The Supreme Court's decision on Monday to send its big affirmative action case back to the lower courts has been hailed by civil rights groups as a victory for the policy's advocates. But some legal experts are not so sure.
The case, called Fisher v. University of Texas at Austin, involved a white woman who sued the school after it rejected her in 2008, arguing that the school’s affirmative action policy violated the Equal Protection Clause of the 14th Amendment. In a 7-1 decision, the Court found that in this case, the 5th Circuit Court of Appeals improperly applied the "strict scrutiny" test, and gave undo deference to the "good faith" of the University of Texas when it ruled in the school's favor.
Strict scrutiny is the highest possible standard that the courts apply when reviewing laws that either discriminate on the basis of race, gender or some other characteristic, or directly interfere with a constitutional right. In order to determine whether a law stands up to strict scrutiny, the court will ask whether the government has a compelling interest for creating the policy, and whether the law is “narrowly tailored” to that particular interest. Here, the Court found that the 5th Circuit had not adequately applied that test.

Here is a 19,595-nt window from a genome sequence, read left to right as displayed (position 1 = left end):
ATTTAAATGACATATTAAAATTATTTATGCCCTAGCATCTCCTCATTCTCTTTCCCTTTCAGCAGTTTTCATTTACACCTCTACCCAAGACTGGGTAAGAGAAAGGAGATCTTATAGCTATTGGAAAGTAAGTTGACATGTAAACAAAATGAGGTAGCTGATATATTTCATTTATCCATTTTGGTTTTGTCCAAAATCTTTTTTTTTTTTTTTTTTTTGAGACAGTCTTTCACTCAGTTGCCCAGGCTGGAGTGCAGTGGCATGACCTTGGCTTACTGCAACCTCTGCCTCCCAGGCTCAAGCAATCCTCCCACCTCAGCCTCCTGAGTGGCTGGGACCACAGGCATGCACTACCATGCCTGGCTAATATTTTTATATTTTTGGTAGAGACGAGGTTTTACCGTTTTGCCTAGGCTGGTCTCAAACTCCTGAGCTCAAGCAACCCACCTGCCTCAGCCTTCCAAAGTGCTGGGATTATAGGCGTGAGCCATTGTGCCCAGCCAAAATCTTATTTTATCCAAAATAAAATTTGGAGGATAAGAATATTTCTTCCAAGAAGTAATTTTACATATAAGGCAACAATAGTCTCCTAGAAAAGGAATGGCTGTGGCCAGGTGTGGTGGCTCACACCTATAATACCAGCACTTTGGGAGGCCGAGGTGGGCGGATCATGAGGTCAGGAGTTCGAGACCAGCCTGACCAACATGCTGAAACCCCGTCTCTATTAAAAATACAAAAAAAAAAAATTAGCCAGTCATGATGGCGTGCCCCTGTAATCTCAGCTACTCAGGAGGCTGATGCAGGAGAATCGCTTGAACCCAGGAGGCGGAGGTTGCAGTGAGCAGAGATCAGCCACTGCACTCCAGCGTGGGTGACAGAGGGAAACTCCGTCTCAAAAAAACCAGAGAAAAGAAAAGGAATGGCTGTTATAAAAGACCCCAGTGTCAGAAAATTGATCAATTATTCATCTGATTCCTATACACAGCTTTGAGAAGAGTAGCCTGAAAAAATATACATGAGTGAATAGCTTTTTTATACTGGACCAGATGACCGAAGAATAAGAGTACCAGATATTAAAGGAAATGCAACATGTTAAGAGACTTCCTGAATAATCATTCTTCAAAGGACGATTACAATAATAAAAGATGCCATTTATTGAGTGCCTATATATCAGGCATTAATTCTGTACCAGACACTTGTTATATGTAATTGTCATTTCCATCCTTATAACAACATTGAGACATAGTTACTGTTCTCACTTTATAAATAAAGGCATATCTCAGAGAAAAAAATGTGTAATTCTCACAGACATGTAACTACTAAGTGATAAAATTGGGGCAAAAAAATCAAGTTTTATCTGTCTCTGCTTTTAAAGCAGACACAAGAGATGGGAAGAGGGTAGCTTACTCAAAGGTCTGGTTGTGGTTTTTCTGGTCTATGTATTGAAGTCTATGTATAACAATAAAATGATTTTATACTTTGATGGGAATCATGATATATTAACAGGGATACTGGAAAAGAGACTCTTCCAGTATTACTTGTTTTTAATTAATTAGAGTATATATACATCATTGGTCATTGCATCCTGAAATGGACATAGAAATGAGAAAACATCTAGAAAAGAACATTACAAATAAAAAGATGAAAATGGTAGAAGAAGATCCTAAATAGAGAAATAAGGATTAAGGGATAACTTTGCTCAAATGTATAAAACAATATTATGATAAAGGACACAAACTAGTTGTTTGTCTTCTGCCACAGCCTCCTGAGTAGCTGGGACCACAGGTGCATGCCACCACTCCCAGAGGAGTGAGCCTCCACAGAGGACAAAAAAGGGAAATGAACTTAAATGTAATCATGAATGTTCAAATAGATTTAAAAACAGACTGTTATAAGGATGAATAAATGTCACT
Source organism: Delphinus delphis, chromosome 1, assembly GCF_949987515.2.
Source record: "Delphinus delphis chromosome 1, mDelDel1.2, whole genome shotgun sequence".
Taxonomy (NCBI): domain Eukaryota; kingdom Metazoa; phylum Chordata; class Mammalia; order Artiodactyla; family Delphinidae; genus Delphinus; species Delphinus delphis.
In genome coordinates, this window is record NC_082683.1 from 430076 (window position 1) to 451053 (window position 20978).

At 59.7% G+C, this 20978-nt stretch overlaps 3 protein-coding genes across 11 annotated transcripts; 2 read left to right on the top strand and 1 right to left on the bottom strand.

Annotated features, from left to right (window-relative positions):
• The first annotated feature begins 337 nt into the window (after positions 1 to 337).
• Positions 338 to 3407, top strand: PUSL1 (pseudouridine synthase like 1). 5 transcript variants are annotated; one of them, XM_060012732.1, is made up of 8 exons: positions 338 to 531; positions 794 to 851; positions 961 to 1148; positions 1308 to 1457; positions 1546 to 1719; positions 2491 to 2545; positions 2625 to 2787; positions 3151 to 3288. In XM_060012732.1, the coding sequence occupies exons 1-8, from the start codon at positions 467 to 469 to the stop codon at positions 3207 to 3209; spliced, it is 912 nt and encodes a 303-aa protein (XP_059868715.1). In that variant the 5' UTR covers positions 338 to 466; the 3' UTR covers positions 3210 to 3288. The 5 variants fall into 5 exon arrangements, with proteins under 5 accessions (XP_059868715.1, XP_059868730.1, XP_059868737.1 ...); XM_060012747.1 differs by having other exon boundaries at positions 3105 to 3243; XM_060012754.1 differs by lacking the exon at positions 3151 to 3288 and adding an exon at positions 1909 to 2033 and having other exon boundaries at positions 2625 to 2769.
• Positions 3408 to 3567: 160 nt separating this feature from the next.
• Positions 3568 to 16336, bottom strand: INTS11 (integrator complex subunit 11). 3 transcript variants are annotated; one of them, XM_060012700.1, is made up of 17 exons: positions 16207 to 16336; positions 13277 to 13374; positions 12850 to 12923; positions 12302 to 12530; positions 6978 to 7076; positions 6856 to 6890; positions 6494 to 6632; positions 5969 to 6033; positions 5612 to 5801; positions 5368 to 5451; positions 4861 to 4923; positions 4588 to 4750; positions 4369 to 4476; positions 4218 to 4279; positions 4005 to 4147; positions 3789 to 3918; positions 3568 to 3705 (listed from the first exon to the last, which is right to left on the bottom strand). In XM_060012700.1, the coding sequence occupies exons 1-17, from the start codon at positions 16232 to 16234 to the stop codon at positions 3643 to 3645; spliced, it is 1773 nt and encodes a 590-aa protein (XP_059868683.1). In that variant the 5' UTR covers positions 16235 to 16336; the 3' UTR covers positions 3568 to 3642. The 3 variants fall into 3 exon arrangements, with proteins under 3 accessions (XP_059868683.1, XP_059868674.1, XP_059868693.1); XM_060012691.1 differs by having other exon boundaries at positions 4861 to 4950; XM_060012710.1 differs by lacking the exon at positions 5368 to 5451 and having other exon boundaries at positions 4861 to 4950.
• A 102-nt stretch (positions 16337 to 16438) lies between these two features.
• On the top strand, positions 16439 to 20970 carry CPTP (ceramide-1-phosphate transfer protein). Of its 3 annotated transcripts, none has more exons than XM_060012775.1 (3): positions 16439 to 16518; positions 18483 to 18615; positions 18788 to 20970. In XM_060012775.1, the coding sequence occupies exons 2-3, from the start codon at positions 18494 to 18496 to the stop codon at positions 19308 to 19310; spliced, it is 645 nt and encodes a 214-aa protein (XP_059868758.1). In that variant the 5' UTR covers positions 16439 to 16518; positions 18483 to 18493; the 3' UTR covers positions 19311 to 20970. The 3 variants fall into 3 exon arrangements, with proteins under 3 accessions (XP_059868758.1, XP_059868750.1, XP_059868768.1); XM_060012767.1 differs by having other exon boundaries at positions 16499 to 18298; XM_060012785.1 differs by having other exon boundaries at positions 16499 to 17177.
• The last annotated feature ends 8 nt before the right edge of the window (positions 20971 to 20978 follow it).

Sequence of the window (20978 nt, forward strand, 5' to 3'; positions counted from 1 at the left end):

"The reviewing court must ultimately be satisfied that no workable race-neutral alternatives would produce the educational benefits of diversity,” wrote Justice Anthony Kennedy in the majority opinion. He continued: “Rather than perform this searching examination, the Fifth Circuit held petitioner could challenge only whether the University’s decision to use race as an admissions factor ‘was made in good faith.’ It presumed that the school had acted in good faith and gave petitioner the burden of rebutting that presumption.”
Because the Court did not strike down or narrow the decision it made in 2003 upholding affirmative action policies in the landmark case Grutter v. Bollinger, supporters have hailed the decision, saying that the Court has reaffirmed that there's a compelling interest for the government to implement policies that take diversity into account for admissions.
Wade Henderson, president and CEO of the Leadership Conference on Civil and Human Rights, called the decision a "victory" in a phone call with reporters. Damon Hewitt, of the NAACP Legal Defense and Educational Fund, said that this decision means that they "all live to fight another day on this." Ben Jealous, the president and CEO of the NAACP, said the group is "pleased" with the court's decision.